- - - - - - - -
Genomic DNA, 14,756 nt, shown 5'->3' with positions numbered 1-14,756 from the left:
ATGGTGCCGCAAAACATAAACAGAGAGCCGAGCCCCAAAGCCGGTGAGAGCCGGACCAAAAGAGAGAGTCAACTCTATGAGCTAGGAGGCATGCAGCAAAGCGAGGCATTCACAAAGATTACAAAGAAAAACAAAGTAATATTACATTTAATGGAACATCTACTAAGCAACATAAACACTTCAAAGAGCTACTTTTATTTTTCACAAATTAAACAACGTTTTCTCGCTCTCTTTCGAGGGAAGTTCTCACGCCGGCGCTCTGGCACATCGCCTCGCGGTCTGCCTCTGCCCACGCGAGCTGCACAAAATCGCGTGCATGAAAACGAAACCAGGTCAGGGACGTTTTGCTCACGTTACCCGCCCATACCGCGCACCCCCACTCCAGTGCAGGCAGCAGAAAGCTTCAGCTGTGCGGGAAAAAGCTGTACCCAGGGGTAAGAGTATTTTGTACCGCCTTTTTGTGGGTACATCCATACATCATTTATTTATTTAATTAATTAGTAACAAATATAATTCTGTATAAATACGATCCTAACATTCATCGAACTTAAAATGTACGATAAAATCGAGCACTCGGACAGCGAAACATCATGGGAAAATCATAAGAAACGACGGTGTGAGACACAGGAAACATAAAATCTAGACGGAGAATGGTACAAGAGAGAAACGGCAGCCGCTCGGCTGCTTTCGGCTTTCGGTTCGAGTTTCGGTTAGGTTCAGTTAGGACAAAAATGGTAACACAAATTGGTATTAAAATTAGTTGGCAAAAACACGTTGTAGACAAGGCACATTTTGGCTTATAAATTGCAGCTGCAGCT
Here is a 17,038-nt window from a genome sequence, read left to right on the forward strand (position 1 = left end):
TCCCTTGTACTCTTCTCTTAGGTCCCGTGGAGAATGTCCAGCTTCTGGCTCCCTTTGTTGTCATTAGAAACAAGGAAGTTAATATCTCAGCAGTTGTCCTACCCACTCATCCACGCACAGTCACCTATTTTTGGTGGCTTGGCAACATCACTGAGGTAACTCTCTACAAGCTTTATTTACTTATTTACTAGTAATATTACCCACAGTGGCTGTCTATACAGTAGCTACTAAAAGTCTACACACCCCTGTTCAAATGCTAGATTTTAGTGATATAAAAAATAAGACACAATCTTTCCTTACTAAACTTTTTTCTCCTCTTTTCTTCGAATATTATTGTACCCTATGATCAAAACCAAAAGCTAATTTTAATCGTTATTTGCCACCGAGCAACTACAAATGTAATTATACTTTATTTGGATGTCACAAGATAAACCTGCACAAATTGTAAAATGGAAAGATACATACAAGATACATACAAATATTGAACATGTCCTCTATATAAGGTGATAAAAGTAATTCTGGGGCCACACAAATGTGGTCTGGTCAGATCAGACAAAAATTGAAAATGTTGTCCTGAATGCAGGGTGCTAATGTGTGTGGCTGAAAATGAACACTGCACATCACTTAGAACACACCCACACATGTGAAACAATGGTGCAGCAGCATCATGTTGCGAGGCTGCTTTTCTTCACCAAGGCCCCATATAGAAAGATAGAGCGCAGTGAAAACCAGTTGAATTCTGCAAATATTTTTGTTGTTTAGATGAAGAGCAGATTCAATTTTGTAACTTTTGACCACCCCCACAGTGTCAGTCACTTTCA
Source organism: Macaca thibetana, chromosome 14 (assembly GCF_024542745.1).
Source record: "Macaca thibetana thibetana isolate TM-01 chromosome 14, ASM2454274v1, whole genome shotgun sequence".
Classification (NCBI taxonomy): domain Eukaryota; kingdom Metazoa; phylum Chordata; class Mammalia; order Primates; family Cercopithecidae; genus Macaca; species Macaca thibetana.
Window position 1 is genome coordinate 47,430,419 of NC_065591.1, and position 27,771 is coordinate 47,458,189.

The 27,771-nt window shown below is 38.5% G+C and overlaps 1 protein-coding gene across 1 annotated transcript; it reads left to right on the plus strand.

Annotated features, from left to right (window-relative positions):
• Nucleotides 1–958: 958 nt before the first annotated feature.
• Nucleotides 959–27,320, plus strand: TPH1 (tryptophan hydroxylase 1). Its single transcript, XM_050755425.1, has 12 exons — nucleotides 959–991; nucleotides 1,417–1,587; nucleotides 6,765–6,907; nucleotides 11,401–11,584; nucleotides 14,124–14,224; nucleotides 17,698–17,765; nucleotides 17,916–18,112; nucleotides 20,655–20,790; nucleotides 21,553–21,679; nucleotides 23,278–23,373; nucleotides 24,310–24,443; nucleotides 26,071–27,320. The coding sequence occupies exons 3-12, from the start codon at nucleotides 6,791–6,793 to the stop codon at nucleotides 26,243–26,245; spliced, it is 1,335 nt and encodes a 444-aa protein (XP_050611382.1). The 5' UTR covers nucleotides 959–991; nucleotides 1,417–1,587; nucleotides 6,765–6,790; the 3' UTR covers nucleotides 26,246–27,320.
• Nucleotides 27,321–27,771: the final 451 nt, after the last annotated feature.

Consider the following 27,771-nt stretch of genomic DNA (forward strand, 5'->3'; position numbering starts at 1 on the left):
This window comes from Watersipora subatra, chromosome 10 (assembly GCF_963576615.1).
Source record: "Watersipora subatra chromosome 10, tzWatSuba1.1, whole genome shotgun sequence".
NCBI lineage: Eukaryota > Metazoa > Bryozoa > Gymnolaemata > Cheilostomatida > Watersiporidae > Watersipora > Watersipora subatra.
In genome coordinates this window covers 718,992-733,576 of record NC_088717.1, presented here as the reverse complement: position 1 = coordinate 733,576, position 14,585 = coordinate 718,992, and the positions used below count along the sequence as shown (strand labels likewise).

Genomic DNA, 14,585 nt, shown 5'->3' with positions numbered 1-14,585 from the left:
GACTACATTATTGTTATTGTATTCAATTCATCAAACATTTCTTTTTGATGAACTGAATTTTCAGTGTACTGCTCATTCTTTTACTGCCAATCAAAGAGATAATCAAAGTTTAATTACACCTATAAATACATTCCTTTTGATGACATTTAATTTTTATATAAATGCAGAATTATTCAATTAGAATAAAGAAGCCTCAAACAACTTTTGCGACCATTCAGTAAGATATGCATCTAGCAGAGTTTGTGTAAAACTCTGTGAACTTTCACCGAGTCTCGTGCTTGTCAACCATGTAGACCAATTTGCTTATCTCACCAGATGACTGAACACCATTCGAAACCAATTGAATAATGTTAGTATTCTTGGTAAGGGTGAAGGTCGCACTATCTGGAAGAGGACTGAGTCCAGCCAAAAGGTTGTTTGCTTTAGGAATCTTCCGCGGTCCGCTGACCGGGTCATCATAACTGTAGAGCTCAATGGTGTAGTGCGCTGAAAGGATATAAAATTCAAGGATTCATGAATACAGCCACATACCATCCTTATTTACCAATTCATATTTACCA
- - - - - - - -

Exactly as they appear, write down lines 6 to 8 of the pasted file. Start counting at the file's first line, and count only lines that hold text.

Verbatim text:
Source record: "Macaca thibetana thibetana isolate TM-01 chromosome 14, ASM2454274v1, whole genome shotgun sequence".
Classification (NCBI taxonomy): domain Eukaryota; kingdom Metazoa; phylum Chordata; class Mammalia; order Primates; family Cercopithecidae; genus Macaca; species Macaca thibetana.
Window position 1 is genome coordinate 47,430,419 of NC_065591.1, and position 27,771 is coordinate 47,458,189.